Seriously Cool OS X Apps & Tools

While Linux remains my OS for everything “behind the scenes”, OS X has pretty much become my primary working environment in the last couple of years. When I was more X11-centric with Linux on my desktop, tailoring my working environment with various tools and hot keys was always especially crucial. I want tools to be at my fingertips, accessible by muscle-memory and well integrated.

During my vacation over the Christmas holiday I had some time to really zero in on a few apps that have piqued my interest over the last few months. I wanted to start off 2007 by sharing some pretty fabulous shareware and freeware apps that I highly recommend for your OS X desktop.

I want to give credit for a lot of these discoveries to Leo, Alex, Merlin and the TWiT gang through their various fantastic podcasts, namely: This Week in Media, MacBreak Weekly and TWiT.

More after the jump…


Quicksilver

To simply refer to this app as a launcher would be doing it a tremendous injustice. The flexibility of this app is tremendous and a little hard to describe. It really starts to shine once you begin to configure it to your own needs through its “triggers” and plug-ins.

In a nutshell, Quicksilver’s interface pops up through a hotkey of your choosing and allows you to very rapidly do… well… most anything. Launching apps is a common task, but the interface is context sensitive, minimizes keypresses and learns the things you do most so it can sort and narrow its assumptions. You can also build very complex “sentences” extremely rapidly to trigger complex events.

Cost: Free

More info: Tutorials (especially Dan Dickinson’s), Merlin’s blog posts, MacBreak episodes 12 and 17

Growl

Growl is a simple but powerful addition to your OS X desktop. Configured through a Preference Pane, Growl displays notices on your desktop from Growl-enabled applications. You control the appearance and behavior of the notifications as well as behaviors tied to priority levels, etc.

In my case, Growl pops up color-coded translucent notices near the top right of my screen, each appearing for a period of four seconds. They show me new mail I’ve received (with sender and subject), friends logging in and out of iChat, new RSS feed entries from NewsFire (see below), file transfers completed via YummyFTP (see below) and a host of other things. I’m even going to start having some of my critical Linux servers send me Growl notices via the network when various important events take place.

In a nutshell, Growl keeps me very informed about things happening all around me without so much application-switching. This is a very lightweight and powerful tool.

Cost: Free

More Info: Growl Website

Path Finder

Path Finder is considered by some to be a Finder replacement. While you likely won’t stop using the Finder for the basics, Path Finder will vastly enhance your management of files and a whole lot more. This app might well be overkill for the average user, but anyone doing more technical work, managing a lot of files, doing development work or coming from the UNIX world will definitely appreciate the power.
Tabbed windows, integrated shell access, more detailed file info and a highly customizable UI make this app a fantastic addition to the OS X environment.

Cost: $34.95

More Info: Cocoatech Website, MacBreak Episode 34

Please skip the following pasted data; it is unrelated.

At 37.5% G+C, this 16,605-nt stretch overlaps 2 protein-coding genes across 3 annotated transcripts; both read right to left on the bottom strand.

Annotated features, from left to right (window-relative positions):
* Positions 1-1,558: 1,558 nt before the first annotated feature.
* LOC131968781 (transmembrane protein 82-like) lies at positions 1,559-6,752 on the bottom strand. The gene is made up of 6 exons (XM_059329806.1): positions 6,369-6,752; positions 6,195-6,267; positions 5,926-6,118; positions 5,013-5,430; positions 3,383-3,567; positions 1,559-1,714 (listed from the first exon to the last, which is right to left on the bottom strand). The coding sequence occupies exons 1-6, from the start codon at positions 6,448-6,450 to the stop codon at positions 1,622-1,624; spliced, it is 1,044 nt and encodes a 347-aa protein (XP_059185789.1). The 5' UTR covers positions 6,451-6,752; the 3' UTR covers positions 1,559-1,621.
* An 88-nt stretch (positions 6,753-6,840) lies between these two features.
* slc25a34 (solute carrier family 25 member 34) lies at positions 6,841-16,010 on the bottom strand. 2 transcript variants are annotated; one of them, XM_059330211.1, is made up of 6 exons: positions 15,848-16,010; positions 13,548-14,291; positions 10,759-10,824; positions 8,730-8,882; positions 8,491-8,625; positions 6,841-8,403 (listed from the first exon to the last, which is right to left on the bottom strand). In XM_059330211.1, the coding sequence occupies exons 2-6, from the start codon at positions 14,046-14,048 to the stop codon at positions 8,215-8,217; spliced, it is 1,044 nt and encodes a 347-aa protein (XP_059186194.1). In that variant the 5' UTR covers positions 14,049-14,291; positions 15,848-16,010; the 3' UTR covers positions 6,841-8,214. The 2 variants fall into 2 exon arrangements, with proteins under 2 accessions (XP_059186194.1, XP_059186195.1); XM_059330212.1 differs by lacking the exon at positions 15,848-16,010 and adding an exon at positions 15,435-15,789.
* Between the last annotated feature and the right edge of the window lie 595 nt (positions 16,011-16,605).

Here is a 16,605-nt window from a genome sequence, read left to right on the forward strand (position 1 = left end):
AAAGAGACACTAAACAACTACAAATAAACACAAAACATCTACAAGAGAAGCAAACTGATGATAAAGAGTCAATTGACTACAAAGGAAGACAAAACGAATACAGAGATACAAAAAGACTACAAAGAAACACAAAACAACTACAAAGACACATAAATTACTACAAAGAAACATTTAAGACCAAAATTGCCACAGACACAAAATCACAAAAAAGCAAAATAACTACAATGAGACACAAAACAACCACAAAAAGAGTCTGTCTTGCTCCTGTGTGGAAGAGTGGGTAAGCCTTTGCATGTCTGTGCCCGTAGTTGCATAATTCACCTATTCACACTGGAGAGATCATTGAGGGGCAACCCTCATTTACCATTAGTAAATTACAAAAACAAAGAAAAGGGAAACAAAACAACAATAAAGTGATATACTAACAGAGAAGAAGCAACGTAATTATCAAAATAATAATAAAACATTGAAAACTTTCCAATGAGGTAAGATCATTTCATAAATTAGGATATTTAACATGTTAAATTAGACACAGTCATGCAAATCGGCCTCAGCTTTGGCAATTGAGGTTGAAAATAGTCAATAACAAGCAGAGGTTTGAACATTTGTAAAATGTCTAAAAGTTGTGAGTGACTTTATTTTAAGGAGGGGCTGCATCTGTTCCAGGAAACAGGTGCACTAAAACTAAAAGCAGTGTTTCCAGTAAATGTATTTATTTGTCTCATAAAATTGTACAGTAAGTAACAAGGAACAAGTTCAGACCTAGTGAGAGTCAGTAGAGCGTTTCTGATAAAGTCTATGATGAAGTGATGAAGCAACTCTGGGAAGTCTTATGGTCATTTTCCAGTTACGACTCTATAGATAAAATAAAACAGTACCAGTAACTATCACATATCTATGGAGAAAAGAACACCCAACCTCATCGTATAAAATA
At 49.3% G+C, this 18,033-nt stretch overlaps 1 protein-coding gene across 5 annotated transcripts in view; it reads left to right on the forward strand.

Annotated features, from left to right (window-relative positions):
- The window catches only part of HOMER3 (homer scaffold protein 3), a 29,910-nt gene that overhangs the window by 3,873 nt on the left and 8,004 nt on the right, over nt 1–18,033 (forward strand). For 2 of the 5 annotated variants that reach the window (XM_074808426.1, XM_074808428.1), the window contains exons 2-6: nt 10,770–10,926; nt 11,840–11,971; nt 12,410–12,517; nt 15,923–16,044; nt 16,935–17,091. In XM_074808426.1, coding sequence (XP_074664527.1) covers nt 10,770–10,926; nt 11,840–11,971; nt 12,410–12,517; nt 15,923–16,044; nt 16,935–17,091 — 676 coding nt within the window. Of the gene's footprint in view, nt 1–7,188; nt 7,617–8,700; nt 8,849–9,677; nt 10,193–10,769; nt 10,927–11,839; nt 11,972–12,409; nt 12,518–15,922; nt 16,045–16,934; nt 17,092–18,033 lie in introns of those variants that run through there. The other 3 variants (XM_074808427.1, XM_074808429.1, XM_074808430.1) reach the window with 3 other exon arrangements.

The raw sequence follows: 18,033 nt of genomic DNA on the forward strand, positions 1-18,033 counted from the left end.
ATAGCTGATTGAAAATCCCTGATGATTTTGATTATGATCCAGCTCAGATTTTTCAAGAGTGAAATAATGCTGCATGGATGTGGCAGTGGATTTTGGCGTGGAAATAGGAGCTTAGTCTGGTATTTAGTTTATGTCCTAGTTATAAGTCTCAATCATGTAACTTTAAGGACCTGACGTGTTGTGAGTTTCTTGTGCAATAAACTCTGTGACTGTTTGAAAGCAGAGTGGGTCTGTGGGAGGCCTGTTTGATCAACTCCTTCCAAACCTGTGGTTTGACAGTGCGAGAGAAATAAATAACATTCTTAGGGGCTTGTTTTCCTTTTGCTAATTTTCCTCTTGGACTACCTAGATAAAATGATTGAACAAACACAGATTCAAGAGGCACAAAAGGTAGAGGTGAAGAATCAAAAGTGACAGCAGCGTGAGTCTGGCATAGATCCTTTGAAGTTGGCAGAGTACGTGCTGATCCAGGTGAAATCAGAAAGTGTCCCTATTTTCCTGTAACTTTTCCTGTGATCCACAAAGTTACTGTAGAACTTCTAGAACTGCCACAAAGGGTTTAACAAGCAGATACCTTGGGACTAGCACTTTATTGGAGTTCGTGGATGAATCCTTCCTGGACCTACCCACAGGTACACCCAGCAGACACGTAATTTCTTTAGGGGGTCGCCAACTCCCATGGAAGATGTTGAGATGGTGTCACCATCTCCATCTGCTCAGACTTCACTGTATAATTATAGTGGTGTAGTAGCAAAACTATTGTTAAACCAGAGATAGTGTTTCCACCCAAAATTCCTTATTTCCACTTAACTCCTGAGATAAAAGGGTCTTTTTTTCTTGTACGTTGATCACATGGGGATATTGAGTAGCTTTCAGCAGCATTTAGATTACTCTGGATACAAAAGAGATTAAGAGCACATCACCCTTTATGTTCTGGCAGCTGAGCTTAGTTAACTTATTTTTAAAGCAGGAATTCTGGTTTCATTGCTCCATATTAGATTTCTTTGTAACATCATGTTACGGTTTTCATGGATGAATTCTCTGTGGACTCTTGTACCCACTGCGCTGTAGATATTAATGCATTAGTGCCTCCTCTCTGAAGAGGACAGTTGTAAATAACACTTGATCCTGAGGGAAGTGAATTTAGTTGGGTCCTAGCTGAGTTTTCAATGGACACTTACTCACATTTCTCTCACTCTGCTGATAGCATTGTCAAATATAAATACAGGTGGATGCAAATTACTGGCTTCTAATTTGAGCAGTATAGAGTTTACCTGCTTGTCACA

NewsFire

RSS is the glue that holds my information-driven world together. I had been using Safari’s integrated RSS abilities but was beginning to get a little annoyed with its performance and means of tracking read and unread items. NewsFire caught my eye a few weeks ago.

NewsFire is built for speed and simplicity. It allows me to group my feeds in various categories and then re-sorts the list in order of most to least unread items. The list is nicely animated and slides the feeds up and down based on relative size. More importantly, navigating the list centers around using the spacebar to rapidly page through stories and various hotkeys to flag items or open them in your browser.
Simple as it sounds, the feature to push articles to browser tabs AND keep the browser in the background is key to my love for this app. I have a tendency to flip rapidly through large batches of new feed items, marking the ones I want to read more closely. With NewsFire, I spacebar my way through batches of new items while tapping the ‘b’ key to shoot the ones I want into new tabs in Safari. After a bit, I switch to Safari and work through all the open tabs one by one to see the items I have chosen. Throw in Growl support and, for me, it’s a super workflow…

Cost: $18.99

More Info: NewsFire website

MainMenu

MainMenu gives you a menu along your top bar stuffed with great administrative, maintenance and housekeeping tools for OS X. Things like cache clearing, lookupd resets, permissions fixing, forced trash emptying, and dashboard killing all come in very handy. It’s a great, lightweight tool that I highly recommend.

Cost: Free

More Info: Santa Software website

Yummy FTP

If you want a tremendously fast and powerful FTP client, definitely check out Yummy FTP. The sheer number of options it provides is almost overwhelming. FTP is the primary means by which I move files around between my various Linux servers, so having a strong FTP tool is critical for my work.

Yummy automates interaction with various filetypes allowing you to work with tools like BBEdit so transparently that you’d think you were working off of a mounted network volume. I also love the synchronization feature that brings both sides of the connection up to date with one another, the ability to watch folders to automate transfers and a great droplet system.

Cost: $25.00

More Info: Yummy Software website

I hope others will find these tools as much as I do. I have more to write about, so keep an eye out for future posts…

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